The Refrigerator

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The Refrigerator
The Ice Trade

In the early 1900s, an American businessman, Frederic Tudor, made his fortune by shipping ice around the world. He outfitted ships with special insulation, packed them with blocks of ice and delivered them to the Caribbean and beyond, making his place in history as the first Mr. Freeze.

The next time you make your midnight foray to the fridge for a piece of pie or a leftover burrito, consider what life would be like without that big cold box. You wouldn't have ice for your drink, and you wouldn't be to keep food fresh. Many of the staples you enjoy like eggs, milk, cheese, meat and butter would have to be purchased in small quantities or not at all. Expand this to the broader landscape, and much of the variety you see in your local market would be impossible to ship, store and sell before it spoiled. You might even have to resort to growing some food yourself to insure that you had a regular supply.

­The father of the modern refrigerator, Carl von Linden, didn't build a cold box; he developed a process that changed a gas into a liquid [source: Behar]. This process had an interesting side effect: it absorbed heat. Refrigerators work by using a system of coils filled with this liquid coolant to transfer heat out of the confines of the refrigerator's insulated compartment.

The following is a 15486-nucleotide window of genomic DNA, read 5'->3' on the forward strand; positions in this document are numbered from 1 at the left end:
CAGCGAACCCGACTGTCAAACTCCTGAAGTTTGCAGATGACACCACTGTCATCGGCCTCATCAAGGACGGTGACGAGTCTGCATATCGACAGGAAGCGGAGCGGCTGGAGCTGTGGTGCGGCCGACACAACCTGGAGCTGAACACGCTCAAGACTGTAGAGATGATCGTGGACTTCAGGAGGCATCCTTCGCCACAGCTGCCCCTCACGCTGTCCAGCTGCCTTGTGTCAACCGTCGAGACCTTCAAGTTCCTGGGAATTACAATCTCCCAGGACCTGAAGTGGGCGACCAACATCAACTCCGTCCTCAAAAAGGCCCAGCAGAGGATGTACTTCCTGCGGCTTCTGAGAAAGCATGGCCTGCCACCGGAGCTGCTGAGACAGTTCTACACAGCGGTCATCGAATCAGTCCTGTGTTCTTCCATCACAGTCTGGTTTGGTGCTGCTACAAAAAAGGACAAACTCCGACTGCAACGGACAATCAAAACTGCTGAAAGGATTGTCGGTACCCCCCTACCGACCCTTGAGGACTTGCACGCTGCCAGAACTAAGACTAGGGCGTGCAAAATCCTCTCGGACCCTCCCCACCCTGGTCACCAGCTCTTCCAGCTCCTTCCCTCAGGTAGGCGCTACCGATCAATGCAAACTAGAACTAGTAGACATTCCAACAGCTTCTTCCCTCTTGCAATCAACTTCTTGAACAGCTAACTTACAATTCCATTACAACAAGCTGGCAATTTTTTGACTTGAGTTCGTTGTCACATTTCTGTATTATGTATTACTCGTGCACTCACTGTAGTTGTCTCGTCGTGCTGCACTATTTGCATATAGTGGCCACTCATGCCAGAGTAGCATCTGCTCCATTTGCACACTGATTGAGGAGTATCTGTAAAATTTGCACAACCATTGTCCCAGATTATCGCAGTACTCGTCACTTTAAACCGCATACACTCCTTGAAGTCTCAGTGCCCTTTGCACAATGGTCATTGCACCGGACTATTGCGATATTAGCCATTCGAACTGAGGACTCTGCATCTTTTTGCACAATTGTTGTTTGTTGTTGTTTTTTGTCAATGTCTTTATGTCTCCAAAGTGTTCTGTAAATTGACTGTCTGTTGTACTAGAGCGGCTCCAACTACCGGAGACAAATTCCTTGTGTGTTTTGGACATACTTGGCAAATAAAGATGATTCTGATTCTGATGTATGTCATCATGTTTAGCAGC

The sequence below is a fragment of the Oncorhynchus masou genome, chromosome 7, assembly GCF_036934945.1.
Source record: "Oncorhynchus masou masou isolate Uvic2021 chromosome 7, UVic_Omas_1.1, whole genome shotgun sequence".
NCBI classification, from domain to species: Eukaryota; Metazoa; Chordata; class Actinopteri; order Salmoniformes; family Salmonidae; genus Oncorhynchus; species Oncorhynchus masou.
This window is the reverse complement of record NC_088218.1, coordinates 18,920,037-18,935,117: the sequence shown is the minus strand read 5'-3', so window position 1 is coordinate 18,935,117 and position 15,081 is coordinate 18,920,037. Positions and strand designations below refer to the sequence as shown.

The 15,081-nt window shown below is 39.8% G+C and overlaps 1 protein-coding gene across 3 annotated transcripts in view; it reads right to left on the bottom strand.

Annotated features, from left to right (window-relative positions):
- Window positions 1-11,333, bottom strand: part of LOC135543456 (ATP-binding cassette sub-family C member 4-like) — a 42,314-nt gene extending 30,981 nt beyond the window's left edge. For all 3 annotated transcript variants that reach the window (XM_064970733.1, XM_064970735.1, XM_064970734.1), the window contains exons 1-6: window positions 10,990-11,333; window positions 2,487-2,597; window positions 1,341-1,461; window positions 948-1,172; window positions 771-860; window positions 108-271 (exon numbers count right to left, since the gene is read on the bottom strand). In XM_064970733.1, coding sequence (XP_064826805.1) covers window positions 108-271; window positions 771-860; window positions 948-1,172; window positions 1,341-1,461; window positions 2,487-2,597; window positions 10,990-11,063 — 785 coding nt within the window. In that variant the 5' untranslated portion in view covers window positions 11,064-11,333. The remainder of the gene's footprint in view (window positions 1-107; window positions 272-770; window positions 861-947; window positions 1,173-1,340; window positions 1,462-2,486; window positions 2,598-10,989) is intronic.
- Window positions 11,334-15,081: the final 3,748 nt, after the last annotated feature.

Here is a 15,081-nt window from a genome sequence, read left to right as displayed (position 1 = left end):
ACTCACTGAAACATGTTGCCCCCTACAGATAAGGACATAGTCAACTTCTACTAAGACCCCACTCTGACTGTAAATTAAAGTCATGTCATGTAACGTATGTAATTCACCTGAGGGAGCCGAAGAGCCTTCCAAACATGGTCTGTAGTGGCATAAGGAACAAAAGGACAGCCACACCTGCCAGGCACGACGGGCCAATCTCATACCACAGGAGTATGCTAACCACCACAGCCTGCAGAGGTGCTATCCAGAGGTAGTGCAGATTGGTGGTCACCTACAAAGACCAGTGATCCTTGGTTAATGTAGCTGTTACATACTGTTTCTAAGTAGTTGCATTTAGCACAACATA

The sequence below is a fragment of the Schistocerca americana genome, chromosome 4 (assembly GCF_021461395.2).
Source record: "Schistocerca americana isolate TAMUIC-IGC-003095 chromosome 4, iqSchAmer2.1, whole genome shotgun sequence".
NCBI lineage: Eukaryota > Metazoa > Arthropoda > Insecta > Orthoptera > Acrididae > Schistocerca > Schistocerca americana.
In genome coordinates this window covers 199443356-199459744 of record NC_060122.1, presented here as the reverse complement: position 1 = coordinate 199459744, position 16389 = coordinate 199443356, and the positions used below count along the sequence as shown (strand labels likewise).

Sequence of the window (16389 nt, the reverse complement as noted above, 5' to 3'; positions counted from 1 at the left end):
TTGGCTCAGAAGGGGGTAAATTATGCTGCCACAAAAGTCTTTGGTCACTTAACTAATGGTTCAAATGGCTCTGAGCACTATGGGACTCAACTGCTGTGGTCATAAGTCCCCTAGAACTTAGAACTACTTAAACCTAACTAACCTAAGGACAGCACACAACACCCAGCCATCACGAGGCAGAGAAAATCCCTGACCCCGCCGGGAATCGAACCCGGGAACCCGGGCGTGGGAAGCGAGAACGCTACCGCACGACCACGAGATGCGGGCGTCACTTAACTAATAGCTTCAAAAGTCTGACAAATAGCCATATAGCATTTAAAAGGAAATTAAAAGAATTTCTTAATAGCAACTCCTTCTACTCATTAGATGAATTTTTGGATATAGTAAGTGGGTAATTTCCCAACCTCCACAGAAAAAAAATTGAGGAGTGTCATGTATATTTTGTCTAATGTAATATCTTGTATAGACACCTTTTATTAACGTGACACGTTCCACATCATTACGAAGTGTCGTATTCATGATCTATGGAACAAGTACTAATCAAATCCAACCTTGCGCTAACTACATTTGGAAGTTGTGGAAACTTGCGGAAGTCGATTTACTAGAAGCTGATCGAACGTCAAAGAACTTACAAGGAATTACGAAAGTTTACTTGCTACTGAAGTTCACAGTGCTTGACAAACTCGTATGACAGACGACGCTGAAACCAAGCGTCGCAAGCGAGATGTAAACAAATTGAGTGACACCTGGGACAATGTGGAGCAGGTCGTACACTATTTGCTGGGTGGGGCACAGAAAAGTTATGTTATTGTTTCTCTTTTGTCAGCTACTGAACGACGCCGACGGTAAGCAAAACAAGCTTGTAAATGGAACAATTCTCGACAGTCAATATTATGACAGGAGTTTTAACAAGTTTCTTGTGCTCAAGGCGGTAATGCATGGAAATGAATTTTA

The first refrigerator built for the purpose of preserving food was made in 1911, and a practical, self-contained model was mass-produced by Frigidaire in 1923. Once production brought the price down, the market for refrigerators grew sharply. As an important refinement, a small freezer compartment used to make ice cubes was soon added. Iceboxes, or insulated boxes filled with ice to keep food cool, were used less and less, and the refrigerator became an essential appliance and a part of the modern home.

Now, we'll take a look at the next essential appliance on the list: the washing machine.

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